Halliburton, where Cheney was chief executive officer from 1995-2000, said this week its KBR subsidiary "remains a potential subcontractor for this important work."
Officials of the Houston-based company would not say whether the decision was related to questions of favoritism and cronyism concerning the firm.
Meanwhile, the head of the State Department's Agency for International Development has defended the expedited procedure that invited only a small group of well-experienced - and politically active - companies to apply for prime reconstruction contracts.
Whether or not Halliburton receives work as a subcontractor, the KBR subsidiary (Kellogg, Brown & Root) already has business in Iraq under a previous Defense Department contract to extinguish oil well fires. The firm hired subcontractors Boots & Coots International Well Control Inc. and Wild Well Control Inc., both also from Houston, to handle the firefighting work.
Contract controversy began before the fighting in Iraq started, when USAID sent a detailed "request for proposals" to a handful of companies for construction work that that could total up to $600 million over 21 months. The construction contract is one of eight solicitations for work in postwar Iraq.
Agency officials said they were prohibited by law from identifying the invited firms, but The Wall Street Journal said they included KBR, the Halliburton subsidiary; Bechtel Group Inc.; Parsons Corp.; Louis Berger Group and Fluor Corp., two companies that have joined together for this effort, and Washington Group International.
The Center for Responsive Politics, an organization that tracks political donations, said the companies and individuals associated with them have made $3.5 million in contributions from 1999 to 2000, with two-thirds going to Republicans.
Rep. Henry Waxman of California, ranking Democrat on the House Government Reform Committee, has asked the U.S. Army Corps of Engineers to explain the selection of KBR for the oil fires contract.
"The only rationale offered ... is that the contract work involves the implementation of a contingency plan for extinguishing oil well fires," Waxman wrote the Corps. "It is not clear, however, whether any other companies were asked to submit similar plans."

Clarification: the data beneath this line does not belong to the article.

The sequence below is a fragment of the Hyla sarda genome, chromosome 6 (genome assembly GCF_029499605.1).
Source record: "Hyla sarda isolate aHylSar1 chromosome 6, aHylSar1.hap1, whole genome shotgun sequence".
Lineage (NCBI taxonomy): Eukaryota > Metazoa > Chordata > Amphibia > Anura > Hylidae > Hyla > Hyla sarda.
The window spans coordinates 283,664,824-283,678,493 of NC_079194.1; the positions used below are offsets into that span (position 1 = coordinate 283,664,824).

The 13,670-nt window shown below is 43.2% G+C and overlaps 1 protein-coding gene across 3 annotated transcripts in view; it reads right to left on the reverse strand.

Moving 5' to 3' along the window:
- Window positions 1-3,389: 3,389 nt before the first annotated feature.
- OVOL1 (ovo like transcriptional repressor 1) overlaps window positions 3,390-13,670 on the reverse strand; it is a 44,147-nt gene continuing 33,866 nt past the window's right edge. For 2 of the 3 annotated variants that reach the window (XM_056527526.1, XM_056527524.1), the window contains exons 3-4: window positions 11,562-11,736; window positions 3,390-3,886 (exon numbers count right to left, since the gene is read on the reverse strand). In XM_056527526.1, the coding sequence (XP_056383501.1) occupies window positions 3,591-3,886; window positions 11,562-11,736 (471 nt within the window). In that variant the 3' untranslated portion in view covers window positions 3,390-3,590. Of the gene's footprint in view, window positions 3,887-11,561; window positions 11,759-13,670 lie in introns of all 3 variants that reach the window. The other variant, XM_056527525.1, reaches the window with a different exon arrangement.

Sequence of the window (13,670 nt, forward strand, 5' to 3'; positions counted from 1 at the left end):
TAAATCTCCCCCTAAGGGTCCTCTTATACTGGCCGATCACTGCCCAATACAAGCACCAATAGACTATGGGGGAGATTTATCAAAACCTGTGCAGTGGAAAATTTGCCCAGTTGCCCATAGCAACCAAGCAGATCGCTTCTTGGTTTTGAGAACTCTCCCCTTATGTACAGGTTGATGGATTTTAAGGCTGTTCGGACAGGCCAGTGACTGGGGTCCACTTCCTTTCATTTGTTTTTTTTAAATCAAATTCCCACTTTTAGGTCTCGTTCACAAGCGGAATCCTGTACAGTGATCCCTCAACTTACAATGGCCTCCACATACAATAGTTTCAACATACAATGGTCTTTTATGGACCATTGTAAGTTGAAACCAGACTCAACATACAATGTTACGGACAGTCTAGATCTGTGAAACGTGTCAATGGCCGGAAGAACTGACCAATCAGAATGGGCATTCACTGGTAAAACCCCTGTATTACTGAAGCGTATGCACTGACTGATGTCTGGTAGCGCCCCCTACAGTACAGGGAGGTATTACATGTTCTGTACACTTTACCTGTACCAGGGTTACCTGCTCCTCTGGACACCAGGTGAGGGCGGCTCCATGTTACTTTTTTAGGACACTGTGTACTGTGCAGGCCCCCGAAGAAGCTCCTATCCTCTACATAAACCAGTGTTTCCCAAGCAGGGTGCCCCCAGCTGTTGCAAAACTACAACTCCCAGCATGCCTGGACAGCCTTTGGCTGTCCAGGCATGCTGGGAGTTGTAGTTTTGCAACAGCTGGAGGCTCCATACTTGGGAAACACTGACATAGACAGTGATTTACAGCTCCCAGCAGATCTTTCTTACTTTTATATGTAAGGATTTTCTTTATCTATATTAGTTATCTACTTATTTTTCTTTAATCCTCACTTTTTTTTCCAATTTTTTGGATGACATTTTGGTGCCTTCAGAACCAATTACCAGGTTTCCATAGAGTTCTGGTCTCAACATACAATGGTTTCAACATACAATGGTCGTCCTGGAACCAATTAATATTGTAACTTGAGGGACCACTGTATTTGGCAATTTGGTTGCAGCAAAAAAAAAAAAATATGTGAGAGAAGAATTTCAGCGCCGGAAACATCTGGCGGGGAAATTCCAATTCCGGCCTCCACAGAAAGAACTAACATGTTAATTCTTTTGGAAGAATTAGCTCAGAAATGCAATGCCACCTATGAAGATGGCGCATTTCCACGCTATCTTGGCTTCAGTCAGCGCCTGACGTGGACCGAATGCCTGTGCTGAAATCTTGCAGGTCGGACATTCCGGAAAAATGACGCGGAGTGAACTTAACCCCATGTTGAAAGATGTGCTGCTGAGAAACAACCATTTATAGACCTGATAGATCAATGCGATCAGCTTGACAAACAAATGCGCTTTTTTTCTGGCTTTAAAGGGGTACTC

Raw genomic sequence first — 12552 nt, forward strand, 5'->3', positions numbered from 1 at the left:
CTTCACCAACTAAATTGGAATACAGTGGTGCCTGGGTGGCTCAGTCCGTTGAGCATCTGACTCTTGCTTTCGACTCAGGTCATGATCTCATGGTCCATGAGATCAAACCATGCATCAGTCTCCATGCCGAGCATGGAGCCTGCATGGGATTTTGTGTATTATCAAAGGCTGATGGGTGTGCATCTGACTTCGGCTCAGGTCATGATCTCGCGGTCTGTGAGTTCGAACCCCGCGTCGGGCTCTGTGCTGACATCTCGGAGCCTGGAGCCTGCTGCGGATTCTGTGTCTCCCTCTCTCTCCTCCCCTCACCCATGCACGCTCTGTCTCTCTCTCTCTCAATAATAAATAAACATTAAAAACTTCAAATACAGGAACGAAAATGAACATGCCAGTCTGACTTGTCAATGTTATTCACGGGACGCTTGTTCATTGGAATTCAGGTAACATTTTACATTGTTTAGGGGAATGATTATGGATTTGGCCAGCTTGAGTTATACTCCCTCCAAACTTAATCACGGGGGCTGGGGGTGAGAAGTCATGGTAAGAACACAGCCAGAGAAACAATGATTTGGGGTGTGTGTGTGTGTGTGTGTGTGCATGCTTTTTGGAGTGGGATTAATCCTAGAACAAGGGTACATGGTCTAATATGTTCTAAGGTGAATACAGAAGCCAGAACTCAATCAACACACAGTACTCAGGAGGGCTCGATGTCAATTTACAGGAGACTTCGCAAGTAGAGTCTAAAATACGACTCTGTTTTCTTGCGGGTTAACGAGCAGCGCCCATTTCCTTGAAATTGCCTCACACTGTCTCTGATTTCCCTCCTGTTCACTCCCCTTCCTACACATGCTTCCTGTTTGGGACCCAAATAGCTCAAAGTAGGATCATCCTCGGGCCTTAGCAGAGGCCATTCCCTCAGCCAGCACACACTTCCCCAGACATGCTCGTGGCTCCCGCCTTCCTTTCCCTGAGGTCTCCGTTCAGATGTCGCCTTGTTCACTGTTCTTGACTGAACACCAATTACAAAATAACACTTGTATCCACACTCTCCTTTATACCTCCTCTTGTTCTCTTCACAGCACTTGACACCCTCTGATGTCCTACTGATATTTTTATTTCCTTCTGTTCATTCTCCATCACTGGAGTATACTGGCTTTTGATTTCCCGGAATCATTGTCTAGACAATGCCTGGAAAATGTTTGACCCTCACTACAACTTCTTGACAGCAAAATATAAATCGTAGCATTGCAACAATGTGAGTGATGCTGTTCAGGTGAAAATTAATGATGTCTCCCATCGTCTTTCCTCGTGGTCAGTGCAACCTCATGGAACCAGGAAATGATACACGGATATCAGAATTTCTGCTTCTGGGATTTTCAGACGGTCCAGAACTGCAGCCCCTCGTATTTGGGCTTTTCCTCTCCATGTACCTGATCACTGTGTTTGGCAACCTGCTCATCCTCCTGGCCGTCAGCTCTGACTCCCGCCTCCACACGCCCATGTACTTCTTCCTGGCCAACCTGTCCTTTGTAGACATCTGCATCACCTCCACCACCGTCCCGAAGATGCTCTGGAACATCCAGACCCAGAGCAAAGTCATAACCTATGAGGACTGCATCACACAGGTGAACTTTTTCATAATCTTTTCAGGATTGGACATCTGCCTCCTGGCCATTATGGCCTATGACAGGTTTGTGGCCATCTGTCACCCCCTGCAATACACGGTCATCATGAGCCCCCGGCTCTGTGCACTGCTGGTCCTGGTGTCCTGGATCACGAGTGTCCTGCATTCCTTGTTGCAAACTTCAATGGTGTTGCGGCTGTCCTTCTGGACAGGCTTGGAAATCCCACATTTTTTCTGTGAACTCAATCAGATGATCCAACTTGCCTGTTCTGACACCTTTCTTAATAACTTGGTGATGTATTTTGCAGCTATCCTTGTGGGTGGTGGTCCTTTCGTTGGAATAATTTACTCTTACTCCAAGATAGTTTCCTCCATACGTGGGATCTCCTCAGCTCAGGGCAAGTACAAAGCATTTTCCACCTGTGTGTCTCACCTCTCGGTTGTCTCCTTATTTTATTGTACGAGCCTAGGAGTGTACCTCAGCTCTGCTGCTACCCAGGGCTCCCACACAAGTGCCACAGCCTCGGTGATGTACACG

Bathsheba Crocker, who works on Iraq reconstruction at the Center for Strategic and International Studies, said, "If you separate out the Cheney issue, it makes a lot of sense" to choose a firm with postwar reconstruction experience. "But at the same time, you can't separate out the Cheney issue as a political matter," she said. "It's obviously why they're in political hot water."
Andrew Natsios, the USAID administrator, has defended the fast-track contracting system that is designed to circumvent a normal bidding process that takes six months. He said speed was essential to rebuild deteriorated schools, water systems, hospitals and other buildings, and the invited bidders already possessed the necessary security clearances.
In a column Monday in USA Today, Natsios denied any cronyism or favoritism.
"If you need a surgeon, a lawn service, a real estate agent or a college, you seek out the names with the reputation for quality and the ability to get the job done," he wrote.
The multinational firms have handled reconstruction projects after conflicts in Bosnia and Haiti, Natsios said, contending the expedited system not only was legal but showed common sense for the United States' image abroad.
"We want to quickly show the world, especially Muslim countries, that we care about the Iraqi people and are ready to use our tax dollars to improve their lives," Natsios said.
He also addressed a budding controversy over whether the United States would hog the reconstruction work.
"Up to 50 percent of the work may be subcontracted to U.S. and foreign firms," he said. USAID signs primary contractors, who in turn choose the subcontractors.
The role of non-U.S. firms in rebuilding Iraq has generated its own controversy.
President Bush and others in his administration believe there should be a U.S.-run military and administrative transition toward democracy.
France and Russia are championing a U.N. role, and the French - worried they could be shut out of postwar business deals - are drawing up plans to win their firms some of the reconstruction business.